July 31, 2008 @ 12:22 am EDT

I had a similar situation with Moniker. I purchased a domain in one of their major auctions and paid for it. Turned out that the seller did not own the domain, my money was refunded and I was not too happy.

I strongly recommended that they implement a simple check as Stuart suggested but I guess that never happened. Even free newsletters require an email confirmation… why wouldn’t someone claiming to sell something worth $1000’s in an auction also be required to do the same?

Mason Cole

July 31, 2008 @ 5:40 pm EDT

Adam and Frank —

This was an unfortunate employee error. Thankfully we reversed the sale and restored the name to the previous registrant. I wanted to assure the two of you and your readers that we’re using the situation as a way to re-examine best practices. I think everyone is aware of SnapNames’ long reputation for integrity — Oversee, SnapNames and Moniker intend to make sure that remains intact.

Adam Strong

August 1, 2008 @ 12:38 am EDT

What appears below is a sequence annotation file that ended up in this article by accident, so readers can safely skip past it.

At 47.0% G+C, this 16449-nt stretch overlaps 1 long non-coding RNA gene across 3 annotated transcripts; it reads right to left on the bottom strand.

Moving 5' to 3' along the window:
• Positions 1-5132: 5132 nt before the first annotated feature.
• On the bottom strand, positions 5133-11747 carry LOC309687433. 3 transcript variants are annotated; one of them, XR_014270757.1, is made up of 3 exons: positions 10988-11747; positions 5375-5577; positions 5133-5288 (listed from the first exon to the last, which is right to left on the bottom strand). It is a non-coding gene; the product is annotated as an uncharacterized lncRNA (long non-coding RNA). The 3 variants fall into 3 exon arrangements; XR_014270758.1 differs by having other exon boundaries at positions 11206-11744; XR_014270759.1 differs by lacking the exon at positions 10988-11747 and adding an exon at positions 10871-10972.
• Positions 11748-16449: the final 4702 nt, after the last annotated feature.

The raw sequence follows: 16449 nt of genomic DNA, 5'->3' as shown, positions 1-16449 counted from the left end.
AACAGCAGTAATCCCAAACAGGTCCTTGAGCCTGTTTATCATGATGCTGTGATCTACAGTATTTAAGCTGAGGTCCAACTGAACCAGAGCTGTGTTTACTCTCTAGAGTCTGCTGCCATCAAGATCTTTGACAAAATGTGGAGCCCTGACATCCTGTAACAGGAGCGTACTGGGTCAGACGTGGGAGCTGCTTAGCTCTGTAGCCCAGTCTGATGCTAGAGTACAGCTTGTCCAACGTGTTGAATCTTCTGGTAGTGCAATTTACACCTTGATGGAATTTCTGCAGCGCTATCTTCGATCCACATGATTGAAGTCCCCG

Thanks for weighing in Mason. This story was reported to us and I am fortunate enough to know all the parties involved and was able to get access to the full story. We followed the trail and talked to all involved in the mess. It’s an important story that points out that bad things do happen even to the best of us. I think it is just as important for registrars/auction houses to implement best practices, as it is for individual domainers. The owner was fortunately watching and caught the error early enough. The situation could have been much worse for the owner and your company(s)

Stephen Douglas

August 1, 2008 @ 8:42 am EDT